In the last almost 18 months of serving as Wesley Mission’s CEO and Superintendent, some of the most profound moments have been getting to know our dedicated staff and volunteers and the children, families, and individuals they support each day.
Last year, as we prepared to mark National Sorry Day, I spent some time in searching reflection. As I lead Wesley Mission, I cannot ignore that the European settlement we sprang from some 210 years ago is the same system that brought oppression to Aboriginal and Torres Strait Islander peoples. And how deeply woven structural inequalities persist in continuing disadvantage today.
A year on, having had the privilege of engaging in some deep listening with our First Nations staff and having received the precious gift of stories entrusted to me by Aboriginal people in different contexts – I have a new appreciation for the magnitude of individual and intergenerational trauma that has been inflicted and which continues today.
Saying sorry requires wholehearted acknowledgement of any wrongdoing and the commitment to take action to make things right. Our Christian faith tells us that humbly acknowledging wrongdoing is the first step in true repentance, one that is critical on the path toward true reconciliation and healing.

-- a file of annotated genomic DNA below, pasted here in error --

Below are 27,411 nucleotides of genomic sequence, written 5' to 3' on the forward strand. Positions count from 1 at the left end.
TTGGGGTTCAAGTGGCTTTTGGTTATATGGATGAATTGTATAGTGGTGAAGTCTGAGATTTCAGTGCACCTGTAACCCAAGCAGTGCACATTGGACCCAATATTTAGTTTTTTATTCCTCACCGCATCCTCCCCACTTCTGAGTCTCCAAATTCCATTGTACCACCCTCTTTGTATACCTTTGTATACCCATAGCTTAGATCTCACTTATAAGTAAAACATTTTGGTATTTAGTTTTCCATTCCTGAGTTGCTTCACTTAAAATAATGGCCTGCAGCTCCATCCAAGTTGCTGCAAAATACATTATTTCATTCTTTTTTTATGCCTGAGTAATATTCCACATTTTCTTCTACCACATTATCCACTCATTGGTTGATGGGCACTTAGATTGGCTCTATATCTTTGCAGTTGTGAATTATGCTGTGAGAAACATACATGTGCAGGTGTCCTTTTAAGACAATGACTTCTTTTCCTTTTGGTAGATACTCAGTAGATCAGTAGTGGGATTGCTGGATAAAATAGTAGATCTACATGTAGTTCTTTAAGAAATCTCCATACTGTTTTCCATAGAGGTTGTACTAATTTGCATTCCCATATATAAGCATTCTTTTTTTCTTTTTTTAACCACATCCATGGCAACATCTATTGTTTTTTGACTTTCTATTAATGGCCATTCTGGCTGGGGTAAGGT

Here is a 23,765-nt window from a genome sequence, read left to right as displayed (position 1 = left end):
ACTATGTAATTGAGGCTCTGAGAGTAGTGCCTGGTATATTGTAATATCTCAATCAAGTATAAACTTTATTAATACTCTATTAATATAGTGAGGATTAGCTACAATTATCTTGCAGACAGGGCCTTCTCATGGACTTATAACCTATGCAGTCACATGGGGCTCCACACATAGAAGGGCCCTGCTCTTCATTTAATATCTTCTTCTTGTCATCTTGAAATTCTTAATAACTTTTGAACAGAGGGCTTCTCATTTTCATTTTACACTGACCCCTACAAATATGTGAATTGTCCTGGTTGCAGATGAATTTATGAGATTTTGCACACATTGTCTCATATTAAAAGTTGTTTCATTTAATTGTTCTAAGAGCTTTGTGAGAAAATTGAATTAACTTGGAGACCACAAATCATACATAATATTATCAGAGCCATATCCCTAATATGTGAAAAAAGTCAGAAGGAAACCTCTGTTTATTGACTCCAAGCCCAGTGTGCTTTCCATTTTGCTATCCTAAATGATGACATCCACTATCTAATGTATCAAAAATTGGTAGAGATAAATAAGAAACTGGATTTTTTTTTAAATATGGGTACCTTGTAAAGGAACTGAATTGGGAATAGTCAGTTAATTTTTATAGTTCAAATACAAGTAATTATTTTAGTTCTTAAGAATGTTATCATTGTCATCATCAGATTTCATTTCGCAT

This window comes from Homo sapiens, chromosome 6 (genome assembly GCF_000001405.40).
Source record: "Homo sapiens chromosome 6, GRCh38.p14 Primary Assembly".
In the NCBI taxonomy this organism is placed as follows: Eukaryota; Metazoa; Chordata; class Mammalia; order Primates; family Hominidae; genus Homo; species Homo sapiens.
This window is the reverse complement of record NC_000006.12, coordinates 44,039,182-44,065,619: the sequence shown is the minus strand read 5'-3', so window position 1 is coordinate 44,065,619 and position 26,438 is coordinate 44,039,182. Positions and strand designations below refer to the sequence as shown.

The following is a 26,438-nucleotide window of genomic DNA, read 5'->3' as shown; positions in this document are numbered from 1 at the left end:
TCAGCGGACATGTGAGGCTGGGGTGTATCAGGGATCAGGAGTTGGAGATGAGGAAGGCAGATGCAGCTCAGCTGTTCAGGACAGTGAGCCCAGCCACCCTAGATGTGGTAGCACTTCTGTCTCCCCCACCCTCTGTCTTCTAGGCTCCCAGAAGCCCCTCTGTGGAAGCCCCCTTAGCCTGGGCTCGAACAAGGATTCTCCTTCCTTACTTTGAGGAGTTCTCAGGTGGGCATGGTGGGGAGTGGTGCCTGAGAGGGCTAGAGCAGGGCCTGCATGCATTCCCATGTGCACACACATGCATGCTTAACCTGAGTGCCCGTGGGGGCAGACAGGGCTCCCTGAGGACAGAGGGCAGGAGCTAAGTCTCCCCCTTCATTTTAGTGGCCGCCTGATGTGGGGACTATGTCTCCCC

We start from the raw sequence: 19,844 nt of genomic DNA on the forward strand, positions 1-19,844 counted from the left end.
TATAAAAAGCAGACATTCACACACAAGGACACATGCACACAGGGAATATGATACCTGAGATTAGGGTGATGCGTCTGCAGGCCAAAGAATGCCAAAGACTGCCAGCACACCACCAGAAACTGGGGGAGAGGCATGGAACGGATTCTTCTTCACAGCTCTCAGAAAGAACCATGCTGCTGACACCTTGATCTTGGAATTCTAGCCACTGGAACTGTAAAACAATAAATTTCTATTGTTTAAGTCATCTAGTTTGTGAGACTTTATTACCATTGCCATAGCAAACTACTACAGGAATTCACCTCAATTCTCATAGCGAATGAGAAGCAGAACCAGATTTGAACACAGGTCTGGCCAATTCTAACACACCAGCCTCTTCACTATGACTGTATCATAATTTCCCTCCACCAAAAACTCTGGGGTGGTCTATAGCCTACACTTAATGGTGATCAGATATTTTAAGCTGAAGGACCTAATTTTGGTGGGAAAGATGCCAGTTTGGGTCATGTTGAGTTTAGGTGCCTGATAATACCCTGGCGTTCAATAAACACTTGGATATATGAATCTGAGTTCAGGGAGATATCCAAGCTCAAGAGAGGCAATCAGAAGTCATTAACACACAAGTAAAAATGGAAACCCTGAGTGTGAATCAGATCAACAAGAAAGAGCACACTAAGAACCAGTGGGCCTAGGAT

In his victory speech, our new Prime Minister, Anthony Albanese, very deliberately began by restating his commitment to implementing the Uluru Statement from the Heart. Later in the same speech, he acknowledged the “patient and gracious call” it makes.
Having spent time listening to many precious, individual stories, these words from the Statement, one which reflects many, many more stories of Aboriginal and Torres Strait Islander people, are piercing –
“Proportionally, we are the most incarcerated people on the planet. We are not an innately criminal people. Our children are aliened from their families at unprecedented rates. This cannot be because we have no love for them. And our youth languish in detention in obscene numbers. They should be our hope for the future.
“These dimensions of our crisis tell plainly the structural nature of our problem. This is the torment of our powerlessness.
“We seek constitutional reforms to empower our people and take a rightful place in our own country. When we have power over our destiny our children will flourish. They will walk in two worlds and their culture will be a gift to their country.”
Our new Prime Minister is right. Our First Nations peoples have been patient and gracious beyond all understanding. Let their stories through the words of the Statement impact our hearts, not just to listen and mourn, but to return to our commitment to meaningful action and carry it through to completion.
Rev Stu Cameron
CEO and Superintendent